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Sofia Paredes December 14, 2012 0 Comments

The Ministry of Culture and Sports, in collaboration with La Ruta Maya Foundation, concluded the process to return three limestone blocks with inscriptions to Guatemala. The three are part of one of the Hieroglyphic Staircases from La Corona Archaeological Site and refer to dates between 662 AD and 683 A.D.

Archaeologists Marcello Canuto (Tulane University) and Tomas Barrientos (Universidad del Valle de Guatemala), who directed excavations at the archaeological site of La Corona, commented: “The recovery of these blocks is a big step for the reconstruction of the hieroglyphic staircase discovered this year, as it was completely dismantled by looters”. It also sets a precedent to recover other blocks from this and other staircases that are now in museums and private collections outside Guatemala.

Most of the archaeological sites in Petén suffered systematic looting since the 1960s, causing the physical destruction of monuments and buildings, as well as the destruction of the history of ancient cities, the Maya region, and the country, while leaving the stolen objects without a context.

The three blocks repatriated in 2012 were were looted from La Corona and reached the hands of a collector in the United States. However, these monuments surfaced about five years ago, when the owner died and their photos circulated on the internet with the intention to sell. Thanks to the initiative of Dr. Marcello Canuto, then Director of the newly established Regional Archaeological Project of La Corona, information was collected on these three blocks, so they were quickly incorporated into the list of looted monuments from the site. It is important to highlight that since the inception of this archaeological project, one of the main objectives has been to locate, record, and study as many stolen panels as possible, with the hope of returning them to Guatemala. This work was carried out in close collaboration with American, European and Latin American epigraphers, who are also on alert for these sculptures in private collections.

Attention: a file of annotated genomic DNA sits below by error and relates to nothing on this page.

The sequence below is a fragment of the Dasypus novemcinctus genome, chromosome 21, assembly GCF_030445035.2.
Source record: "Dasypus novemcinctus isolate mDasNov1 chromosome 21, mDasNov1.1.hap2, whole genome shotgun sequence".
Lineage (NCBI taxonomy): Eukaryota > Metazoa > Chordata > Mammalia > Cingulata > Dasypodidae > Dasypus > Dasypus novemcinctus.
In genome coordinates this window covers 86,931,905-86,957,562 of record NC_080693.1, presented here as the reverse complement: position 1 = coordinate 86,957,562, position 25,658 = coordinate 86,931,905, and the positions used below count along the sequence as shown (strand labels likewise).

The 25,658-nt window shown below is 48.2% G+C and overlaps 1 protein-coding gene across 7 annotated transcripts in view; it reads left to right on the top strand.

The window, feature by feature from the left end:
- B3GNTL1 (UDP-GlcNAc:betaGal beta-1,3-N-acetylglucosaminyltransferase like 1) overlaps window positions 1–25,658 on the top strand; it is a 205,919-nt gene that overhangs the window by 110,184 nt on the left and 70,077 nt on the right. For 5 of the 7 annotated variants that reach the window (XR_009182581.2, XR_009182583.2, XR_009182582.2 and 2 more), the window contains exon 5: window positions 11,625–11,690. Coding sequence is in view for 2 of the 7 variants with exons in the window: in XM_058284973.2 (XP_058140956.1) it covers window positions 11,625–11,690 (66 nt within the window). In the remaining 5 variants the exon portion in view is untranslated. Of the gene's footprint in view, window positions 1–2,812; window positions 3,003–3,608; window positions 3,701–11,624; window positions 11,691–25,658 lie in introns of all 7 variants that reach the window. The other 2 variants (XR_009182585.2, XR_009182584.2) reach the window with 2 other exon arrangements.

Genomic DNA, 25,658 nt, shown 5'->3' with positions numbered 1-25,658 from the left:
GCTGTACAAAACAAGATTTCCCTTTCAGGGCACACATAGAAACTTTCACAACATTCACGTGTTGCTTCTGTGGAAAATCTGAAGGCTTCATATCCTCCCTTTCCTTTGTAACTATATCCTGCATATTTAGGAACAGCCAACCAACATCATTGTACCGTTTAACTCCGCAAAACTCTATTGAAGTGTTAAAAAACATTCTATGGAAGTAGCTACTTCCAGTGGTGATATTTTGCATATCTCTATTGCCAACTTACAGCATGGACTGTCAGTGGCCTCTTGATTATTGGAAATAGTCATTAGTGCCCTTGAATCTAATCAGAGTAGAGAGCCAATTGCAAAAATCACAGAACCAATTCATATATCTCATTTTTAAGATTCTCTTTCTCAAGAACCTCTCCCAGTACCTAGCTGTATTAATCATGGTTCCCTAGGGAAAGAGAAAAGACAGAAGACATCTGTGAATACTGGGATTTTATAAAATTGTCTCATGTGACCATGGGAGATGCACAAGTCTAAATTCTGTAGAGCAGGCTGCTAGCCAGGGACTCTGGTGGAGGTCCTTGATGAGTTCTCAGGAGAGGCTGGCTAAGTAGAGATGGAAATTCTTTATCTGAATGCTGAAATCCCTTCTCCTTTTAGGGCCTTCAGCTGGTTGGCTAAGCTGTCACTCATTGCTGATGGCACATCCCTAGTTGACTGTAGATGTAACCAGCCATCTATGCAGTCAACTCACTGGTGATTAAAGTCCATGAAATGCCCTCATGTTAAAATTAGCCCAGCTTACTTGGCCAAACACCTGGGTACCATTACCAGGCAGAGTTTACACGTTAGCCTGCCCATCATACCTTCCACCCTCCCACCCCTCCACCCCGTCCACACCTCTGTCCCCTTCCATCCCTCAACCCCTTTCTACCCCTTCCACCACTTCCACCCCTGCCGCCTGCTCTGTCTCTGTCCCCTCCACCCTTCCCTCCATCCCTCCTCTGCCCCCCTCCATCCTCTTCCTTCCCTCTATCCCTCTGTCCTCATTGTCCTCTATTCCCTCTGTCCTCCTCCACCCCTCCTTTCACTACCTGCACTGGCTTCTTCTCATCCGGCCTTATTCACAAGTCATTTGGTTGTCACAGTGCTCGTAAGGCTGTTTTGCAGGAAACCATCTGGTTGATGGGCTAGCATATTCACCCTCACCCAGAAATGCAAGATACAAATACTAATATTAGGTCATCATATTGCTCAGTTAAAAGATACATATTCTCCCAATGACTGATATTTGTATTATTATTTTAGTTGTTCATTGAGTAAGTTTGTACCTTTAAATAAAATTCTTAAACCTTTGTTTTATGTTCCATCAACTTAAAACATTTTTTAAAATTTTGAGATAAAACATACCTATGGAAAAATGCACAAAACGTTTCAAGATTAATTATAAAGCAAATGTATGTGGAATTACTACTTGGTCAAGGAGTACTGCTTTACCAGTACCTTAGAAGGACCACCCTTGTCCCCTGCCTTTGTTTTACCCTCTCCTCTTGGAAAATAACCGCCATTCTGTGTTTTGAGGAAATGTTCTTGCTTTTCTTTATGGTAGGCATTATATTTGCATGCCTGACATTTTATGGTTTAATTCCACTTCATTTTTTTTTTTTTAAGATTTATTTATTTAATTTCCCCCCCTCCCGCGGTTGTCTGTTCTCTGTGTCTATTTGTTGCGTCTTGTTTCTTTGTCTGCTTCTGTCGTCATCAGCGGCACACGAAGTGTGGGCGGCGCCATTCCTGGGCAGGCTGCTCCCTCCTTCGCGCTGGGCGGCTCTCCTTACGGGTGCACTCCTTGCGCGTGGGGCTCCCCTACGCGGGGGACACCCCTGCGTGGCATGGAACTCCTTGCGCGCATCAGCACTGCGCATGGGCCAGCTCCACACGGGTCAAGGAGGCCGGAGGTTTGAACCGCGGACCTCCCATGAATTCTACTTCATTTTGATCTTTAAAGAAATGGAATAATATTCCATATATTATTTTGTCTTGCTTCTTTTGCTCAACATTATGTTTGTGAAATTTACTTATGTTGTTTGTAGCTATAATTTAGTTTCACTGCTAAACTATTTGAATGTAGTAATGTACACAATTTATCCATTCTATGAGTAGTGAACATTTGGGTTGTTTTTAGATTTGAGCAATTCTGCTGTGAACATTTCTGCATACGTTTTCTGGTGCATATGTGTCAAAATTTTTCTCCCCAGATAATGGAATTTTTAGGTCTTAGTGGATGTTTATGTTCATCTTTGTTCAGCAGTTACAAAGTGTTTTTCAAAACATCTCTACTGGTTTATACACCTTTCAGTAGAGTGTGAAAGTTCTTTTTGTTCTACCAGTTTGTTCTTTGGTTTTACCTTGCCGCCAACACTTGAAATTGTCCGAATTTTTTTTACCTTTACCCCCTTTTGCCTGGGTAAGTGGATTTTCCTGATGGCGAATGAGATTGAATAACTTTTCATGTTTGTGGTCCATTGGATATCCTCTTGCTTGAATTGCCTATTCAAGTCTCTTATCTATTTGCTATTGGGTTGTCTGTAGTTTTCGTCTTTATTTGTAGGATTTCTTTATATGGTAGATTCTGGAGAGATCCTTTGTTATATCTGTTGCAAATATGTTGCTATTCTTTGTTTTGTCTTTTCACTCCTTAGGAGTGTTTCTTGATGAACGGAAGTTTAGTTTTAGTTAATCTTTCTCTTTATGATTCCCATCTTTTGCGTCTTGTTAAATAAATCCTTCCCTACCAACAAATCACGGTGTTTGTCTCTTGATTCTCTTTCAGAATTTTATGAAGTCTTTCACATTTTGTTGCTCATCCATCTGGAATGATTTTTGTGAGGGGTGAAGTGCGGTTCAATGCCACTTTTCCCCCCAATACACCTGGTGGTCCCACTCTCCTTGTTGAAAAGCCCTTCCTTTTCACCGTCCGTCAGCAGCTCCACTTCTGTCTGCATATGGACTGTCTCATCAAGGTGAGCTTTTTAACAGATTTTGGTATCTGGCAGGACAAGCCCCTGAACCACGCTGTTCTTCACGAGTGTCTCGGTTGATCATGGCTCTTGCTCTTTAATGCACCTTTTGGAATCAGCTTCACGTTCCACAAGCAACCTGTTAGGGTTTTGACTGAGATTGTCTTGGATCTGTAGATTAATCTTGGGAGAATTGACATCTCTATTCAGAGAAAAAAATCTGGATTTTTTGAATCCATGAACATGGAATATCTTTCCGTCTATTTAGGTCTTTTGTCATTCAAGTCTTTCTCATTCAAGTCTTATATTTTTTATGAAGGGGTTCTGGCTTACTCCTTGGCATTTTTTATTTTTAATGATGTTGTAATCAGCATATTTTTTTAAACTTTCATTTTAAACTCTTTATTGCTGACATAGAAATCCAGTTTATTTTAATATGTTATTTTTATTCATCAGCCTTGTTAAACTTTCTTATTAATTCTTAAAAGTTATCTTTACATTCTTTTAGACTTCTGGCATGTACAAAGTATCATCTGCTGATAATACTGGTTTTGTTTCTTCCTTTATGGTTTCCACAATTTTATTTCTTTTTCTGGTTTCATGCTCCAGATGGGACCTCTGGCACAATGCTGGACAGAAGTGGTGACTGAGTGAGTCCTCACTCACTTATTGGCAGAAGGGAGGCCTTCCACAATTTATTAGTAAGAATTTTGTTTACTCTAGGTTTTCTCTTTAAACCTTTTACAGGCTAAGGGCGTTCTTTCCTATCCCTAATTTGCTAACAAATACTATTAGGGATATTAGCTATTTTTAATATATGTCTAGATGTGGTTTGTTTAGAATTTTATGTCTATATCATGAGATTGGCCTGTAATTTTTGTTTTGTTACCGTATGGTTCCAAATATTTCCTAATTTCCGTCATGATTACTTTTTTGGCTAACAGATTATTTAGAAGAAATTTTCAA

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In the case of these blocks from La Corona, Dr. Canuto quickly reported their existence to the Guatemalan authorities. Furthermore, it was established that these sculptures were part of a hieroglyphic staircase, of which four other blocks were known. All were identified by their writing, with glyphs arranged in three rows and four columns. All three blocks provide relevant historical information which -combined with the rest of the blocks of this staircase- are an invaluable text not only for the history of La Corona, but about its relationship with Calakmul and the Kan Kingdom. Also, the texts are a source of information about the religion of the time, since they specify the rituals performed by the rulers and nobility of La Corona. Unlike other texts of the Classic period, ritual is the main theme as well as other events that provide details on family ties and relationships among the members of the Royal Court if La Corona and its allies. Therefore, this staircase does not mention any war event or prisoners.

Finally, it was La Ruta Maya Foundation the one in charge to conduct the procedures for the return of the three blocks to Guatemala. Moreover, while carrying out the repatriation process, excavations at La Corona found another 14 blocks with glyphs arranged in the same format, thus indicating that this staircase was large and it was a significantly long text.

Thanks to the excavations of the Regional Archaeological Project of La Corona, and this action of the La Ruta Maya Foundation, 18 blocks out of the 22 already known, have been recovered. It has been estimated that the staircase could have a minimum of 30 blocks with historical records of great importance to understand the role of the Kan Kingdom in the Petén region. Although the rest of the blocks still need to be located, we can now have a partial reconstruction of the hieroglyphic text, which to date is the longest found in Guatemala dating from Pre-Columbian times.

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